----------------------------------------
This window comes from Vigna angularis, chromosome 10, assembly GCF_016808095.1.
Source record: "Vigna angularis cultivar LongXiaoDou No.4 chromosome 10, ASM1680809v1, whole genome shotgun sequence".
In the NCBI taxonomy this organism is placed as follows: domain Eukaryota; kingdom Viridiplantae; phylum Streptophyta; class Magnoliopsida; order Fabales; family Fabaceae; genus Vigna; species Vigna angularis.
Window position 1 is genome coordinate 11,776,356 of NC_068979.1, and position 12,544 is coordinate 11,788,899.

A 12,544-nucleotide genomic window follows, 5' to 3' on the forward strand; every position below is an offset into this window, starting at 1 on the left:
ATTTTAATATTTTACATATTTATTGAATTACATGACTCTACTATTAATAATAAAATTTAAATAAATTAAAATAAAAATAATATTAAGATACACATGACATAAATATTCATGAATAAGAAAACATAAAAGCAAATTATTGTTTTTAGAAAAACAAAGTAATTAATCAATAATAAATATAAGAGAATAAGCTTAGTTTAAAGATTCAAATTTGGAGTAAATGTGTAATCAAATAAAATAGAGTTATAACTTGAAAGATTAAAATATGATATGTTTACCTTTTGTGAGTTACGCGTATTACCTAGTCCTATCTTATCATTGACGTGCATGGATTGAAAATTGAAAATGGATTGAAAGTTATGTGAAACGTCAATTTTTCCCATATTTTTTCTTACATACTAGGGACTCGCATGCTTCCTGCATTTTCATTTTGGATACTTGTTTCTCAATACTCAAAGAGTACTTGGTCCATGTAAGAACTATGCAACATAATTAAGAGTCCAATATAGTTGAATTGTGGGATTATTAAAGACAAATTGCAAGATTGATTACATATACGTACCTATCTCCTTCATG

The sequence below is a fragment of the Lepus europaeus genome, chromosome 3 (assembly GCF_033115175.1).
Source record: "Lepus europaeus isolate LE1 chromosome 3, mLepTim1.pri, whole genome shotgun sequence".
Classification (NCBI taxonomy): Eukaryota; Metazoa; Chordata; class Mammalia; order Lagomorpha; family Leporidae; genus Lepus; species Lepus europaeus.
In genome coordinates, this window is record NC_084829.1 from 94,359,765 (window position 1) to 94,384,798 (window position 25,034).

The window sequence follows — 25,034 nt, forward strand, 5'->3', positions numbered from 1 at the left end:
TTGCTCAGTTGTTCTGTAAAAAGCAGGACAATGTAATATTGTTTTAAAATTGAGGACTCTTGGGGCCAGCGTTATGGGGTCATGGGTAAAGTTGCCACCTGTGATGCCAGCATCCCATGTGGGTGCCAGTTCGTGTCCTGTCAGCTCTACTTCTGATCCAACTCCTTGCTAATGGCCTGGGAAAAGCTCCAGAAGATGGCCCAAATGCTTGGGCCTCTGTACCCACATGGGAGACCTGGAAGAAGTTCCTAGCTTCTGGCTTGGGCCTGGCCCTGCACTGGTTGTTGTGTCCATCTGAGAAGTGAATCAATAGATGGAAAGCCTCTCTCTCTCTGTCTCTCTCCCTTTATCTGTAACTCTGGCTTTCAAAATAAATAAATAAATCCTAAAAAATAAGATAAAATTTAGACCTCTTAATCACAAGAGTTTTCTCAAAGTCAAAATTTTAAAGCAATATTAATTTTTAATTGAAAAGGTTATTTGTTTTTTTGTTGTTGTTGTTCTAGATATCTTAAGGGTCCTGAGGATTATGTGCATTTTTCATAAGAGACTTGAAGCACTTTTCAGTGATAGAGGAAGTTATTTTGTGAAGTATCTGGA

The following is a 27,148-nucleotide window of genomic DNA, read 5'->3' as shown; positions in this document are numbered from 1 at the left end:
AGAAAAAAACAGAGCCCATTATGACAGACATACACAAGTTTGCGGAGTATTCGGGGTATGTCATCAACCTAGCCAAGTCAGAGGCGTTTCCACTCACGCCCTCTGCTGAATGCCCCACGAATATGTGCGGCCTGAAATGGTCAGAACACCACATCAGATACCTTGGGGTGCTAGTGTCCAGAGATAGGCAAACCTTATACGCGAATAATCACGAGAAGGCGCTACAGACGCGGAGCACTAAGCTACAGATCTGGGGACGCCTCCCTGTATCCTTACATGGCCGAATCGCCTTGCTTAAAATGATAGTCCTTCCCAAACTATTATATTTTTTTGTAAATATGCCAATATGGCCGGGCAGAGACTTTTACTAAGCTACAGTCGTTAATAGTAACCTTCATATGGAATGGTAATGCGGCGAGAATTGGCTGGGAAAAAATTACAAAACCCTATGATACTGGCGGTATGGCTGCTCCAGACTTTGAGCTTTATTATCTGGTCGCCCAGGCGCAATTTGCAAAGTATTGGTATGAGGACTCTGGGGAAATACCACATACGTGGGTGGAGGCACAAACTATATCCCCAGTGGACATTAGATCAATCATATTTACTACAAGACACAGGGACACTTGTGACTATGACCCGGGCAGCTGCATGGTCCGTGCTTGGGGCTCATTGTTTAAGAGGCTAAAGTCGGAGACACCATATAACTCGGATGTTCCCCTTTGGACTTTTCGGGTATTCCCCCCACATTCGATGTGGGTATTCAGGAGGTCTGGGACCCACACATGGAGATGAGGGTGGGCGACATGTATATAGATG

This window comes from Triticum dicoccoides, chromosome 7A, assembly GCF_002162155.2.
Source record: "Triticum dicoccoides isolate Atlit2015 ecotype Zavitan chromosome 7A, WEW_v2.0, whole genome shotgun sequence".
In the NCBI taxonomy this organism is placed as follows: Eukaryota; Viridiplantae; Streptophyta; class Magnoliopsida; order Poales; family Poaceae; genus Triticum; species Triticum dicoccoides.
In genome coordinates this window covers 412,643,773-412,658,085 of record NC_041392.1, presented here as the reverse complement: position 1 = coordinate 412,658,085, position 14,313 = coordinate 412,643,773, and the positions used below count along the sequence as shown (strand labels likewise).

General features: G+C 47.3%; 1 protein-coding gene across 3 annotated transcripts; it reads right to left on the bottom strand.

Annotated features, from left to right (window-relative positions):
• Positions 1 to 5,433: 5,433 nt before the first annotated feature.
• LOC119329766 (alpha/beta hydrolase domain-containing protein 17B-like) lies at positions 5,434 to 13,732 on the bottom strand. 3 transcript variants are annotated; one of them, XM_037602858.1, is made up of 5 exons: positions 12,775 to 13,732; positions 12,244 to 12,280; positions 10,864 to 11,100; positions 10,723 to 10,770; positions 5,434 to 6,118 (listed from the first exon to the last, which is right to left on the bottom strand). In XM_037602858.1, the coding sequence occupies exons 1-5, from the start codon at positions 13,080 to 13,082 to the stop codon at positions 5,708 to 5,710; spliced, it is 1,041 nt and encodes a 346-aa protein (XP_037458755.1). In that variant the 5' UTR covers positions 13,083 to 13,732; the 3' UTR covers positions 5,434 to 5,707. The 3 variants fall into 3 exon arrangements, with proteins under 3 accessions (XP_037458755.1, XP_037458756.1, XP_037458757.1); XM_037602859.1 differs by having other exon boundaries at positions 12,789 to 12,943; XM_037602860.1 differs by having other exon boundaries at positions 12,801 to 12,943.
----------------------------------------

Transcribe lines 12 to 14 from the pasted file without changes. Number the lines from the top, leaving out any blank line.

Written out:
TTGCTCAGTTGTTCTGTAAAAAGCAGGACAATGTAATATTGTTTTAAAATTGAGGACTCTTGGGGCCAGCGTTATGGGGTCATGGGTAAAGTTGCCACCTGTGATGCCAGCATCCCATGTGGGTGCCAGTTCGTGTCCTGTCAGCTCTACTTCTGATCCAACTCCTTGCTAATGGCCTGGGAAAAGCTCCAGAAGATGGCCCAAATGCTTGGGCCTCTGTACCCACATGGGAGACCTGGAAGAAGTTCCTAGCTTCTGGCTTGGGCCTGGCCCTGCACTGGTTGTTGTGTCCATCTGAGAAGTGAATCAATAGATGGAAAGCCTCTCTCTCTCTGTCTCTCTCCCTTTATCTGTAACTCTGGCTTTCAAAATAAATAAATAAATCCTAAAAAATAAGATAAAATTTAGACCTCTTAATCACAAGAGTTTTCTCAAAGTCAAAATTTTAAAGCAATATTAATTTTTAATTGAAAAGGTTATTTGTTTTTTTGTTGTTGTTGTTCTAGATATCTTAAGGGTCCTGAGGATTATGTGCATTTTTCATAAGAGACTTGAAGCACTTTTCAGTGATAGAGGAAGTTATTTTGTGAAGTATCTGGA

The following is a 27,148-nucleotide window of genomic DNA, read 5'->3' as shown; positions in this document are numbered from 1 at the left end:
AGAAAAAAACAGAGCCCATTATGACAGACATACACAAGTTTGCGGAGTATTCGGGGTATGTCATCAACCTAGCCAAGTCAGAGGCGTTTCCACTCACGCCCTCTGCTGAATGCCCCACGAATATGTGCGGCCTGAAATGGTCAGAACACCACATCAGATACCTTGGGGTGCTAGTGTCCAGAGATAGGCAAACCTTATACGCGAATAATCACGAGAAGGCGCTACAGACGCGGAGCACTAAGCTACAGATCTGGGGACGCCTCCCTGTATCCTTACATGGCCGAATCGCCTTGCTTAAAATGATAGTCCTTCCCAAACTATTATATTTTTTTGTAAATATGCCAATATGGCCGGGCAGAGACTTTTACTAAGCTACAGTCGTTAATAGTAACCTTCATATGGAATGGTAATGCGGCGAGAATTGGCTGGGAAAAAATTACAAAACCCTATGATACTGGCGGTATGGCTGCTCCAGACTTTGAGCTTTATTATCTGGTCGCCCAGGCGCAATTTGCAAAGTATTGGTATGAGGACTCTGGGGAAATACCACATACGTGGGTGGAGGCACAAACTATATCCCCAGTGGACATTAGATCAATCATATTTACTACAAGACACAGGGACACTTGTGACTATGACCCGGGCAGCTGCATGGTCCGTGCTTGGGGCTCATTGTTTAAGAGGCTAAAGTCGGAGACACCATATAACTCGGATGTTCCCCTTTGGACTTTTCGGGTATTCCCCCCACATTCGATGTGGGTATTCAGGAGGTCTGGGACCCACACATGGAGATGAGGGTGGGCGACATGTATATAGATG